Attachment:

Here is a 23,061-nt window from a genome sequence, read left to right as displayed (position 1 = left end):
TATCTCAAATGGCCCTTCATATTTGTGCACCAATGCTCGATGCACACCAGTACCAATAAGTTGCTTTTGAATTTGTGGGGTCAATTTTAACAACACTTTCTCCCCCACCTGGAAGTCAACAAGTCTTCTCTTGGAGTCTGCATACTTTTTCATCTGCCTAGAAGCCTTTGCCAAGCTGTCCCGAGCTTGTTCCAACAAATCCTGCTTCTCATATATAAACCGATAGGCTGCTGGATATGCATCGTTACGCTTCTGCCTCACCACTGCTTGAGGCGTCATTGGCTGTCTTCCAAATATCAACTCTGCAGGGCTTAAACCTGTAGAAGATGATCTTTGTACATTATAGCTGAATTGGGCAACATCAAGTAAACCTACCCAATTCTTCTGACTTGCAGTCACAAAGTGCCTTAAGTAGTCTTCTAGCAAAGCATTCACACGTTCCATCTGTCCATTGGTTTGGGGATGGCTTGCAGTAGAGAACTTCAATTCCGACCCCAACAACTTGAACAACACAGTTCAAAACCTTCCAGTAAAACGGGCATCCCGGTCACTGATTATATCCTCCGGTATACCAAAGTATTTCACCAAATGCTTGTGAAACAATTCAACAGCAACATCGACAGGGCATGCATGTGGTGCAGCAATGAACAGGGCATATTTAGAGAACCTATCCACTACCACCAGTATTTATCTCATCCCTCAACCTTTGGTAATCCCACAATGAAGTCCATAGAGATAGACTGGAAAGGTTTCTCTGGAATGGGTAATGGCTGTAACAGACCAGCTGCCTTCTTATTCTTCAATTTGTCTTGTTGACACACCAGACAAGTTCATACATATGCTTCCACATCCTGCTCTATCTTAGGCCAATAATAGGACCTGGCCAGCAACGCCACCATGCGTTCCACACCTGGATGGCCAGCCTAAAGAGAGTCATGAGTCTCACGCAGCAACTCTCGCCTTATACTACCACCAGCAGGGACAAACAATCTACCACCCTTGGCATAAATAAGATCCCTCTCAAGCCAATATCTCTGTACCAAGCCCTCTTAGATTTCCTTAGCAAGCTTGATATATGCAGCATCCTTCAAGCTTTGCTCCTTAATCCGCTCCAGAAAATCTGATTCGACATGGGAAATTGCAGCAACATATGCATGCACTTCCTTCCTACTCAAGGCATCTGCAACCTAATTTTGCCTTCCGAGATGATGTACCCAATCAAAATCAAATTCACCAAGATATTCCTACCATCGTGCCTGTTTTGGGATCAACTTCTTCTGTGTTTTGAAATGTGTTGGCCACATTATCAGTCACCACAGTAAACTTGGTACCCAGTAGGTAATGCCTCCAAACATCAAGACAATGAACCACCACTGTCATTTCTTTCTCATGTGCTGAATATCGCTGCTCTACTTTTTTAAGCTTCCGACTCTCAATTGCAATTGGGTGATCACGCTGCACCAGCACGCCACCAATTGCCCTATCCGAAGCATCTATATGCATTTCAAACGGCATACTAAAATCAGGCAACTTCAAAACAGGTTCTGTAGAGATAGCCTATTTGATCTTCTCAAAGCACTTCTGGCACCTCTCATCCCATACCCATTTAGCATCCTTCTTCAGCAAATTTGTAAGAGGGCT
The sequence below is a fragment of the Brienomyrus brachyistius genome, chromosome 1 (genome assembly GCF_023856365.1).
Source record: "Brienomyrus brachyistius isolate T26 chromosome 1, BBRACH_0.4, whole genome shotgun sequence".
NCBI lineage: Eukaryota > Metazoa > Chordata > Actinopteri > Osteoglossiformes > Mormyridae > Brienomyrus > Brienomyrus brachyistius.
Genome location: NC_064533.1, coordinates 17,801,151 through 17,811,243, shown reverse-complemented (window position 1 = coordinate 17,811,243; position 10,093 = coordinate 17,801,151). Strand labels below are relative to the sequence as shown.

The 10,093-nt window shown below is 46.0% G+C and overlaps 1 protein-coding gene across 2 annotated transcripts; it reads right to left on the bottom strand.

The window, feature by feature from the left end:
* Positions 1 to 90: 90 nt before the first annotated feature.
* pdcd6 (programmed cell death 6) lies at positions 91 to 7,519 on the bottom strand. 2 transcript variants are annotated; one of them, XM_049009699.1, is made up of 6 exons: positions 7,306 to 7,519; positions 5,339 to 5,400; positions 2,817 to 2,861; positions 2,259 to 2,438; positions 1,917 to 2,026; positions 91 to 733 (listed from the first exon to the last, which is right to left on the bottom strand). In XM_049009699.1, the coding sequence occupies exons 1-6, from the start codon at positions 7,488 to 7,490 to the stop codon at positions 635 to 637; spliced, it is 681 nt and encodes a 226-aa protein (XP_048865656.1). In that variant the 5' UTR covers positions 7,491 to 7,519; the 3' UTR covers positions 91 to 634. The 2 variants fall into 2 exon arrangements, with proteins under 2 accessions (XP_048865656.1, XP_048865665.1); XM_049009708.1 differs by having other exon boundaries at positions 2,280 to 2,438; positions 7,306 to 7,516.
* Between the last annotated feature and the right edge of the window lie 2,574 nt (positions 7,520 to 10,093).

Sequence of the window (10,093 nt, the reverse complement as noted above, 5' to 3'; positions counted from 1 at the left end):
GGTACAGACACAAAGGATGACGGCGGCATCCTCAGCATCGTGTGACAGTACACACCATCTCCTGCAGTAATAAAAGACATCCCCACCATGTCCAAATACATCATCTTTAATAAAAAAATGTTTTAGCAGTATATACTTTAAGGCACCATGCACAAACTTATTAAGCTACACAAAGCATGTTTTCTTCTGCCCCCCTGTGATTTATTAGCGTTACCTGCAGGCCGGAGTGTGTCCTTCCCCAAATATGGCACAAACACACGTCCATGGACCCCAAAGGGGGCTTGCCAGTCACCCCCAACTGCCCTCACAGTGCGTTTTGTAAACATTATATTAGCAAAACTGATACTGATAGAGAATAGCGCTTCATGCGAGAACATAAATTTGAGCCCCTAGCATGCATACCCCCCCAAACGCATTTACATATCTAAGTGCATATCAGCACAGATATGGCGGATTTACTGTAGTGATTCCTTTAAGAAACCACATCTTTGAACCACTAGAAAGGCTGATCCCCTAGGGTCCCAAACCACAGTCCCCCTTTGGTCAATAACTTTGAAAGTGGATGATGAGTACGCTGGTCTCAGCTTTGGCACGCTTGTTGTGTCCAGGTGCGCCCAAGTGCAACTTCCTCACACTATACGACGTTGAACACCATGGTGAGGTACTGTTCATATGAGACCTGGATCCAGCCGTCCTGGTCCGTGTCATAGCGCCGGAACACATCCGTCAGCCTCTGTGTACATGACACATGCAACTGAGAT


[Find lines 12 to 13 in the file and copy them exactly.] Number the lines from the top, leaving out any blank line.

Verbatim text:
Sequence of the window (10,093 nt, the reverse complement as noted above, 5' to 3'; positions counted from 1 at the left end):
GGTACAGACACAAAGGATGACGGCGGCATCCTCAGCATCGTGTGACAGTACACACCATCTCCTGCAGTAATAAAAGACATCCCCACCATGTCCAAATACATCATCTTTAATAAAAAAATGTTTTAGCAGTATATACTTTAAGGCACCATGCACAAACTTATTAAGCTACACAAAGCATGTTTTCTTCTGCCCCCCTGTGATTTATTAGCGTTACCTGCAGGCCGGAGTGTGTCCTTCCCCAAATATGGCACAAACACACGTCCATGGACCCCAAAGGGGGCTTGCCAGTCACCCCCAACTGCCCTCACAGTGCGTTTTGTAAACATTATATTAGCAAAACTGATACTGATAGAGAATAGCGCTTCATGCGAGAACATAAATTTGAGCCCCTAGCATGCATACCCCCCCAAACGCATTTACATATCTAAGTGCATATCAGCACAGATATGGCGGATTTACTGTAGTGATTCCTTTAAGAAACCACATCTTTGAACCACTAGAAAGGCTGATCCCCTAGGGTCCCAAACCACAGTCCCCCTTTGGTCAATAACTTTGAAAGTGGATGATGAGTACGCTGGTCTCAGCTTTGGCACGCTTGTTGTGTCCAGGTGCGCCCAAGTGCAACTTCCTCACACTATACGACGTTGAACACCATGGTGAGGTACTGTTCATATGAGACCTGGATCCAGCCGTCCTGGTCCGTGTCATAGCGCCGGAACACATCCGTCAGCCTCTGTGTACATGACACATGCAACTGAGAT